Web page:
J. P. Bai,1 A. Babiskin,1 X. Zhang,1 R. A. Lionberger,1 G. Burckart,1 A. E. Mulberg,1 V. Sinha,1 T. Uno2; 1US Food and Drug Administration, Silver Spring, MD, 2Zikeikai-Aoimori Hospital, Aomori City, Japan
BACKGROUND: Bioequivalent studies are typically performed in healthy subjects. However, an approved generic is prescribed for the intended-to-treat patients with diverse disease background, in the presence or absence of co-morbidities, and including children and elderly if approved. One common question is whether bioavailability in healthy subjects reflects that in the indicated disease population of all age groups and disease background.
METHODS: To address this question, a comprehensive literature review of gastrointestinal (GI) physiological characteristics in elderly, children and GI diseases (irritable bowel symptom, ulcerative colitis, Crohn’s disease) was conducted. Physiologically-based absorption modeling was performed in these populations by referencing literature and considering the properties of the drug substance and formulation characteristics. The three drugs studied were amphetamine, omeprazole, and atorvastatin. PK data of omeprazole in extensive, intermediate and poor metabolizers were used for omeprazole considering CYP2C19 polymorphisms. Modeling and simulation was performed to determine whether a hypothetical generic product is bioequivalent to the innovator product in these populations.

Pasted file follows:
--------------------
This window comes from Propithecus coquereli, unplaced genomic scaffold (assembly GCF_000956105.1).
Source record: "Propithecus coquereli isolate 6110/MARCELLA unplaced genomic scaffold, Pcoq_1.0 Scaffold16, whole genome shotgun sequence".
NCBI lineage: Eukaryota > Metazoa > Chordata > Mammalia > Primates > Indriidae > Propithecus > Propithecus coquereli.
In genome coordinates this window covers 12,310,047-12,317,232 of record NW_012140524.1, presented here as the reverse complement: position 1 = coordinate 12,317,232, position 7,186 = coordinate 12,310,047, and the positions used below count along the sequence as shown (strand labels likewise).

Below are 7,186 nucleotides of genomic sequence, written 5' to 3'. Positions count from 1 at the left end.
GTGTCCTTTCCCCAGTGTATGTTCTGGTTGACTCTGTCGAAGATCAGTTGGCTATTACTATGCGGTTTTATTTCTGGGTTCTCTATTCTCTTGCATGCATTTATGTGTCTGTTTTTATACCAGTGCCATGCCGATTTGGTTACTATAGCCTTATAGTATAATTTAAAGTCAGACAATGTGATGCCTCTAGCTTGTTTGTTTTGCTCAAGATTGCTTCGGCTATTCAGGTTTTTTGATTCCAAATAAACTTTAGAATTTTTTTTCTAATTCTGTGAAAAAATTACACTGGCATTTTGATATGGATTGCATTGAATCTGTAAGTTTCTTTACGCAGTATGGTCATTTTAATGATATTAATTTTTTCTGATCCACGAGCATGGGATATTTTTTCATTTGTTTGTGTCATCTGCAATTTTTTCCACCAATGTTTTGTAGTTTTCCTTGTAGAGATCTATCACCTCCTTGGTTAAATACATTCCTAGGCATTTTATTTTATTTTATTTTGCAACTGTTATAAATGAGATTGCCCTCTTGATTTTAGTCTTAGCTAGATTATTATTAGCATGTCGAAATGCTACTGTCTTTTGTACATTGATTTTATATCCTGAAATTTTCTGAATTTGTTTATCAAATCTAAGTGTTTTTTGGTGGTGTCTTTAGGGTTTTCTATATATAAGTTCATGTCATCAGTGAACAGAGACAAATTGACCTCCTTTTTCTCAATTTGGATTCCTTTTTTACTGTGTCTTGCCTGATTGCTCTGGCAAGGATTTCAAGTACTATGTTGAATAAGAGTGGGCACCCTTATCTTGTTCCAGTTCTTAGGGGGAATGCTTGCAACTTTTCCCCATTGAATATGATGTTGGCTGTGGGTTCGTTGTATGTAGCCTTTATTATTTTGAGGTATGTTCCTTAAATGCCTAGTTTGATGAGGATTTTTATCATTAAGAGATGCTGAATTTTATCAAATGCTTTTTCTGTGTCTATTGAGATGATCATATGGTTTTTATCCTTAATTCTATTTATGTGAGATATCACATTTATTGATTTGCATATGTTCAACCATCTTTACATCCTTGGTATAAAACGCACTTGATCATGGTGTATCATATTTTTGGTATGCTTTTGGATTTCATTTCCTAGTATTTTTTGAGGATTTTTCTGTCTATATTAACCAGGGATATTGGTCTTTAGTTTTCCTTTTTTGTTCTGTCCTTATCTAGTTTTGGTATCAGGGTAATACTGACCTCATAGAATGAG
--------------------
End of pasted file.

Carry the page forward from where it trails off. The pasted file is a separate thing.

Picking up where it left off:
RESULTS: For the three drugs studied, physiologically-based absorption-centric pharmacokinetic modeling of bioequivalence provides preliminary results to further our understanding of the effects of aging, developmental changes in children aged 6 and older, or specific GI diseases noted above on the bioavailability of drug.
CONCLUSION: Physiologically-based absorption and pharmacokinetic modeling and simulation could be a risk assessment tool in which evidence-based differences in GI diseases and physiological GI factors are considered.